The Erie Spiritual Coalition
A call to action for housing reform
How does one combine politics, human-flourishing, and spirituality in constructive ways? A year after we met through the Jefferson Civic Leadership Academy, we found ourselves reflecting on this over coffee. We knew many spiritually-grounded folks who wanted to work for effective political change, but not, up until now, through partisanship. Did we need a new organization in a city already so full of them? Who might be interested and should we convene them? What started as the spark of an idea between two new friends at Pressed Books & Coffee, has since birthed a new movement in Erie.
Founded last summer, the Erie Spiritual Coalition (ESC) utilizes models from across the country and throughout history, from current California-based NGO human service coalitions, to interfaith councils from the Civil Rights Era. Grounded in spiritual principles, ESC strives to bridge the gap between people, organizations, and government by advocating for policies that foster human flourishing and thriving communities. Before officially going live, we took that mission statement back to organizations and leaders in various constituencies, who gave us the green light. ESC is the area's newest group, and as a first action, aims to tackle the causes and symptoms of systemic housing injustice in our local neighborhoods.
Even from our initial conversations about local issues, it was clear that housing needed to be in focus. The crisis is palpable: 44 percent of our youth are growing up in poverty, in homes that are often dilapidated, and household environments in need of social services (U.S. Census, 2020). We believe, as a coalition, that housing is a human right and that we must change the trajectory of these harrowing statistics. For example, Erie has seen a 15 percent increase in homelessness since 2018 and only two percent of all homeowners in the county are Black individuals or families.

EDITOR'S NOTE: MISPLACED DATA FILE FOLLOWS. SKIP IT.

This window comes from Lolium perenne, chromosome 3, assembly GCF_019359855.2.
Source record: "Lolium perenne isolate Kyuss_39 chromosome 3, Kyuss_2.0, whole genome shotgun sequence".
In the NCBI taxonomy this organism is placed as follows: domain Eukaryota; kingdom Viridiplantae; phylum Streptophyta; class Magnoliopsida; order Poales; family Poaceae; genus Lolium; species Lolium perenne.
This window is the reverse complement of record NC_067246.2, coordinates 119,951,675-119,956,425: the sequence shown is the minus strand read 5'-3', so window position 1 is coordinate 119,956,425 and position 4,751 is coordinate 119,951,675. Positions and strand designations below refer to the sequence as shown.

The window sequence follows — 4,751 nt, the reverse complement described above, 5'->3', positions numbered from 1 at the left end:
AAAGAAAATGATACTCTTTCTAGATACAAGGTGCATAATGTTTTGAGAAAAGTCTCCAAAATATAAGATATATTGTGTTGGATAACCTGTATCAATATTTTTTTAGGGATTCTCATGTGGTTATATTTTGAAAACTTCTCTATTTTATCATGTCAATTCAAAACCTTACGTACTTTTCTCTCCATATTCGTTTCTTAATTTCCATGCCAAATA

Rather than innovate new solutions, we aim to provide the will and determination to turn plans into action. Possible solutions to our most persistent problems are already available. Our community has no shortage of thoughtful plans, from Erie Refocused to a newly approved Comprehensive Housing Study. In the early days of the coalition, we studied Court Gould's blueprint to reform our housing crisis and looked at solutions that were working in other cities.
After speaking with leaders from service organizations, formerly homeless residents, staff and residents in public housing, elected officials, and many more, we decided to lean into working on issues related to housing, particularly those most vulnerable to losing their housing. Guided by their input, ESC would collectively draft a Tenants' Bill of Rights for the City of Erie and raise awareness about Erie's use of federal Department of Housing and Urban Development (HUD) grant funds. Both initiatives lay a foundation for our longer-term goals of advocating for a community-driven housing plan, improving code enforcement, and increasing conversations about a housing court for landlord-tenant disputes.
Melinda Hall (a 2023 40 Under 40 Honoree, along with Susannah Faulkner) presents on behalf of the Erie Spiritual Coalition at Mercyhurst University. The group's initial task at hand is tackling systemic housing injustices in our local neighborhoods. (Contributed photo)